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Shifting Strategy: Ecuador's Bold Response to Organised Crime
In recent years, Ecuador has become entangled in a rising tide of violence, predominantly fuelled by the worldwide demand for cocaine. Situated as a crucial nexus for trans-shipment and export of drugs from Colombia and Peru, Ecuador has transformed into a hub for criminal collaboration. Local gangs seamlessly align with Mexican and Colombian cartels, as well as the Albanian mafia, wielding considerable influence in the organised crime landscape.
The criminal collaboration among various groups has driven crime rates in Ecuador to unprecedented levels, eclipsing the homicide rates of traditionally recognised Latin American hotspots like Mexico and Brazil.
In August 2023, presidential candidate Fernando Villavicencio was assassinated. He had previously reported threats from Adolfo "Fito" Macías, the incarcerated leader of Los Choneros, a notorious gang linked to the Sinaloa Cartel. On January 7th, Fito escaped from prison in Guayaquil, Ecuador's largest city and chief port.
In response, President Noboa ordered a nationwide “state of emergency” lasting 60 days. This endowed the military with augmented powers, granting them authority to enter prisons and collaborate with the police. Moreover, a nationwide curfew was imposed, restricting movement from 11 PM to 5 AM.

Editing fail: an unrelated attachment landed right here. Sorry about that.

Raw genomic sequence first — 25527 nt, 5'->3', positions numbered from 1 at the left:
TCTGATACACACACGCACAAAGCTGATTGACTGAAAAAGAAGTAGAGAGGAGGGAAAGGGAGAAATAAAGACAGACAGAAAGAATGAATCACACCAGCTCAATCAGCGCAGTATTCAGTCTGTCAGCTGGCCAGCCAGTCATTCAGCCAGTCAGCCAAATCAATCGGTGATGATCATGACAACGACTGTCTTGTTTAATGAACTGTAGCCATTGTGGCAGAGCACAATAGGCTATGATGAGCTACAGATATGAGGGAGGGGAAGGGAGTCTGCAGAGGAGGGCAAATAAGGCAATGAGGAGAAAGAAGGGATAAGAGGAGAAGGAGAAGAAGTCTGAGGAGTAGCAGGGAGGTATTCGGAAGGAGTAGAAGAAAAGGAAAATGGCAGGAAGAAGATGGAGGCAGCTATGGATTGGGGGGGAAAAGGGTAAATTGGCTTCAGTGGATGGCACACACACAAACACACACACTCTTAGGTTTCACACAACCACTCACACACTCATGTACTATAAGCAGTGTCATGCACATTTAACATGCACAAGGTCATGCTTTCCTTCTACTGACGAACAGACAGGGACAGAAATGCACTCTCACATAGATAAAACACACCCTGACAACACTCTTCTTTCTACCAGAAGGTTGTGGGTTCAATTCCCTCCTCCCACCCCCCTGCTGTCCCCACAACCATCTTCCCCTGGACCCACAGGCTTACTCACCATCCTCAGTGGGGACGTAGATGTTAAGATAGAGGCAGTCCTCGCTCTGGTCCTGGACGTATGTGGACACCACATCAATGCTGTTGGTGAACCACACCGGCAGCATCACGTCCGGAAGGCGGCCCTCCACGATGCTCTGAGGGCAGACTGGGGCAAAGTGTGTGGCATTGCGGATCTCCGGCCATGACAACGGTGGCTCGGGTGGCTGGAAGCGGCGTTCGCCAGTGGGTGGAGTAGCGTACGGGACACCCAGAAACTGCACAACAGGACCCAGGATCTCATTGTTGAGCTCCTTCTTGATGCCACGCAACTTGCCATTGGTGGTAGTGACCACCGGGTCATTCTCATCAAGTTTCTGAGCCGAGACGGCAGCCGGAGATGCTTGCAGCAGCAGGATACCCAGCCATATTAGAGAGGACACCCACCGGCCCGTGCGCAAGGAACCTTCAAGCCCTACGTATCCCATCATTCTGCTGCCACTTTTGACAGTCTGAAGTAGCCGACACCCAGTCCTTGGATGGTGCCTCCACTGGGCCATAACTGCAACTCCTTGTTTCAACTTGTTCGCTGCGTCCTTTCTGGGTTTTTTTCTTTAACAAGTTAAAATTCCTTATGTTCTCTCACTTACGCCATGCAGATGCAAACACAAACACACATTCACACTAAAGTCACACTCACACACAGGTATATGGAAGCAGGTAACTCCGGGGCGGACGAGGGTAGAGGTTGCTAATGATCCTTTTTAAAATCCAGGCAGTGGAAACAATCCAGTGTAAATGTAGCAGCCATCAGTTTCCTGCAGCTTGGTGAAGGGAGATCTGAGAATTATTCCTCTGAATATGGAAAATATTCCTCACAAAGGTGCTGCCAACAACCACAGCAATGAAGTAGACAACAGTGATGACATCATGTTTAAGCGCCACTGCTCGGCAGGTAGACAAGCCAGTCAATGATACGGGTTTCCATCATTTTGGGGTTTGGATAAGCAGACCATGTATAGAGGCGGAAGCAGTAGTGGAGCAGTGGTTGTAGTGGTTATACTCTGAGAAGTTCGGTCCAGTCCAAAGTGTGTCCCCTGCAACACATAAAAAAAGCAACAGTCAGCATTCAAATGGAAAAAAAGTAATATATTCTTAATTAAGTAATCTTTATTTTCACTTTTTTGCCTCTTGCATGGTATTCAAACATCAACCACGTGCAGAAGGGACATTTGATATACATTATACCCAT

Despite these stringent measures, violence persisted with dire consequences: several police officers were murdered, others were abducted, prison guards were taken hostage in several prisons, and explosions reverberated across Ecuador. The chaos climaxed on January 9th, as gunmen seized control a prominent public TV channel, TC, during a live broadcast.
President Noboa responded with resolute action: a decree that officially acknowledged the existence of an “internal armed conflict” – a historic first for Ecuador. This decree invoked the application of International Humanitarian Law (IHL), commonly known as the laws of war. The presidential stance contends that these criminal groups transcend mere lawbreaking; they are deemed non-state “belligerent actors.” Consequently, 22 criminal organisations have been designated as terrorists.
In the contemporary landscape marred by prison violence, explosive attacks, and premeditated actions of organised crime, it is critical to examine the implications of this Presidential Decree comprehensively across its legal, rhetorical, and tactical dimensions.
Characterising the fight against the 22 organised crime groups as a non-international armed conflict does not align with the principles of IHL, casting uncertainty on the application of the Rule of Law. Acknowledging organised crime as "belligerent entities" designates them as "military targets," granting the Armed Forces permission for their neutralisation. This empowerment includes actions such as firing, without being deemed a criminal act. Within this warlike logic, members of organised crime groups become legitimate targets under the laws of war.